Phylum Chordata. A Tribute to the Diversity We Know. Introduction. Members of the Phylum Chordata include animals with which we are probably most likely familiar (including fish, birds, reptiles, amphibians and beasts like ourselves)
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A Tribute to the Diversity We Know
Four structural characteristics set chordates apart from all other phyla:
a pharyngeal gill slits
a hollow dorsal nerve cord
These attributes are always found in the larval forms or early embryo (although they may be absent in the adult).
The notochord is mainly composed of fibrous connective tissue
For those animals in which it persists into the adult form, the notochord provides support (it acts like our backbone) and increases swimming efficiency
In animals like ourselves, bony structures called vertebrae develop near the notochord and eventually replace it during embryogenesis
Pharyngeal gill slits are cuts in the pharynx that connect to a cavity surrounding the pharynx
For organisms in which they remain in the adult, they are often elaborated into respiratory structures (and are sometimes involved in filtering food during feeding).
The morphological equivalent of gill silts are seen briefly during our own development (weeks 4-5), but they usually close or develop into other structures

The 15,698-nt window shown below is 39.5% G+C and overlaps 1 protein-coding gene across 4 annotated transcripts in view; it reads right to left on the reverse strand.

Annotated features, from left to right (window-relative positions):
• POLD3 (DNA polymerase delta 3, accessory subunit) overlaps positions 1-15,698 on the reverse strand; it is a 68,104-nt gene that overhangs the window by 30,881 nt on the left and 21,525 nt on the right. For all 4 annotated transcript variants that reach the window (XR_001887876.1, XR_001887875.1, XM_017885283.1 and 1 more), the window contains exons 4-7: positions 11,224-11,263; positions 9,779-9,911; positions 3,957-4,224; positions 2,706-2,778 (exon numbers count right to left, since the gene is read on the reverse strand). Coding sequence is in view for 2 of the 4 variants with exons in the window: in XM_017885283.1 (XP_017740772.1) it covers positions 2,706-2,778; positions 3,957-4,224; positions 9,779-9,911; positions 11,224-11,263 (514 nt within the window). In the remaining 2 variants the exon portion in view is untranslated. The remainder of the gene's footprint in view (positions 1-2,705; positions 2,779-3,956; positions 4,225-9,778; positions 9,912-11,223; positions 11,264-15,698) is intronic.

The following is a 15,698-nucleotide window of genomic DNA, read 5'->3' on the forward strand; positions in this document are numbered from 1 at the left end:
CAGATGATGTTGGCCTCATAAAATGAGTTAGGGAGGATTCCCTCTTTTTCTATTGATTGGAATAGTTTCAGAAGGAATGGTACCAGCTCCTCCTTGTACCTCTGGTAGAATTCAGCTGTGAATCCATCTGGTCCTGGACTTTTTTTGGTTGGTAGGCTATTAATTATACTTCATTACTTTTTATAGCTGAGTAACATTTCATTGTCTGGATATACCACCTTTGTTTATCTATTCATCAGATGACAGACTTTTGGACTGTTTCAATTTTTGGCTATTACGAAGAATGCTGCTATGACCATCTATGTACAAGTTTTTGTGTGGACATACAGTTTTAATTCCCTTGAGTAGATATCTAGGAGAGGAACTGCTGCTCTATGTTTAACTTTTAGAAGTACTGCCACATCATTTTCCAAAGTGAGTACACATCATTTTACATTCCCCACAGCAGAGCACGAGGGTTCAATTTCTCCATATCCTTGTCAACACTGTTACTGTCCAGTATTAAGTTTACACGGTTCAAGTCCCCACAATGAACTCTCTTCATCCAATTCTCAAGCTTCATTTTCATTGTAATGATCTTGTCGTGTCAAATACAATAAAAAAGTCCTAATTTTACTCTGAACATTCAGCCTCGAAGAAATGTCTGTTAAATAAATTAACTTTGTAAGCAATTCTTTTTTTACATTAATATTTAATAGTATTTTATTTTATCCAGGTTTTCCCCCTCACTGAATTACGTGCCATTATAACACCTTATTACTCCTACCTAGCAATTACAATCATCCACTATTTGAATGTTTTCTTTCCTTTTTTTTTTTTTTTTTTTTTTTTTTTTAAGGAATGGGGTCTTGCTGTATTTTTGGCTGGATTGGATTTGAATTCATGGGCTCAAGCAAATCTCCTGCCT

Occasionally, the slits do not close, resulting in the newborn having an opening in the neck area (a cervical fistula).
In all the phyla we have studied up to this point, the anus was terminal (at the tip of the tail)
Chordates, on the other hand, follow the anus with a tail of variable length (again, an adaptation for locomotion).
In us, the tail is short and fused (the coccyx at the base of your spine).
Superclass Gnathostomata can be broken up into the following classes:
Subclass Actinopterygii Subclass Sarcopterygii
(ray-finned fishes) (lobe-finned fishes)
absence of certain temporal openings:
You need to know the Eutherian orders:
Artiodactyla (deer, goat, pig)Macroscelidea (elephant shrews)
Carnivora (bears, wolves)Perissodactyla (horses, rhinos)
Cetacea (whales, dolphins)Pholidota (the pangolin)
Chiroptera (bats) Primates (monkeys, apes)
Edentata (armadillo, sloth) Proboscidea (elephants)
Hyracoidea (hyraxes)Rodentia (rats, mice)
Insectivora (shrew, hedgehog)Sirenia (manatees)
Lagomorpha (rabbits)Tubulidentata (aardvarks)
Pinnipedia (seal, walrus)